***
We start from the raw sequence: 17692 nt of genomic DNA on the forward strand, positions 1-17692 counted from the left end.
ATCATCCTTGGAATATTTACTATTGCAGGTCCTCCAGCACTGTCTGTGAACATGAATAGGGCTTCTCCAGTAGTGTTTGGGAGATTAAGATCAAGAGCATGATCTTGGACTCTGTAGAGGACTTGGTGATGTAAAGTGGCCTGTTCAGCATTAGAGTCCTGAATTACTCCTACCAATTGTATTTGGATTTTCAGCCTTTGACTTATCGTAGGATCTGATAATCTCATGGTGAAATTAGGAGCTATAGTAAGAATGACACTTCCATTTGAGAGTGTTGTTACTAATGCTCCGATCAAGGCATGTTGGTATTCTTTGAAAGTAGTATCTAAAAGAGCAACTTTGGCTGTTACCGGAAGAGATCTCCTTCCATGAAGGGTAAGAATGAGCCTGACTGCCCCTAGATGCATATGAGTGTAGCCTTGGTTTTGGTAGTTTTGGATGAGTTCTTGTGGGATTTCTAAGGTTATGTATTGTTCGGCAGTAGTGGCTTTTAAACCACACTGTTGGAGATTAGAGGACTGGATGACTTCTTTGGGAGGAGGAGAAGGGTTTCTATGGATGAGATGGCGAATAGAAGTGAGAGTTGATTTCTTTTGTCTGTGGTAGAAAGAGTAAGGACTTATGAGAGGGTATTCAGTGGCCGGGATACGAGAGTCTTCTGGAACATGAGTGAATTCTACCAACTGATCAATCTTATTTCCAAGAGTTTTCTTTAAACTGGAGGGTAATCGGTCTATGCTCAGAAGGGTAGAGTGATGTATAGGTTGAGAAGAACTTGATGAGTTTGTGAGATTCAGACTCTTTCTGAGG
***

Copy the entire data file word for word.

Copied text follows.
We start from the raw sequence: 17692 nt of genomic DNA on the forward strand, positions 1-17692 counted from the left end.
ATCATCCTTGGAATATTTACTATTGCAGGTCCTCCAGCACTGTCTGTGAACATGAATAGGGCTTCTCCAGTAGTGTTTGGGAGATTAAGATCAAGAGCATGATCTTGGACTCTGTAGAGGACTTGGTGATGTAAAGTGGCCTGTTCAGCATTAGAGTCCTGAATTACTCCTACCAATTGTATTTGGATTTTCAGCCTTTGACTTATCGTAGGATCTGATAATCTCATGGTGAAATTAGGAGCTATAGTAAGAATGACACTTCCATTTGAGAGTGTTGTTACTAATGCTCCGATCAAGGCATGTTGGTATTCTTTGAAAGTAGTATCTAAAAGAGCAACTTTGGCTGTTACCGGAAGAGATCTCCTTCCATGAAGGGTAAGAATGAGCCTGACTGCCCCTAGATGCATATGAGTGTAGCCTTGGTTTTGGTAGTTTTGGATGAGTTCTTGTGGGATTTCTAAGGTTATGTATTGTTCGGCAGTAGTGGCTTTTAAACCACACTGTTGGAGATTAGAGGACTGGATGACTTCTTTGGGAGGAGGAGAAGGGTTTCTATGGATGAGATGGCGAATAGAAGTGAGAGTTGATTTCTTTTGTCTGTGGTAGAAAGAGTAAGGACTTATGAGAGGGTATTCAGTGGCCGGGATACGAGAGTCTTCTGGAACATGAGTGAATTCTACCAACTGATCAATCTTATTTCCAAGAGTTTTCTTTAAACTGGAGGGTAATCGGTCTATGCTCAGAAGGGTAGAGTGATGTATAGGTTGAGAAGAACTTGATGAGTTTGTGAGATTCAGACTCTTTCTGAGG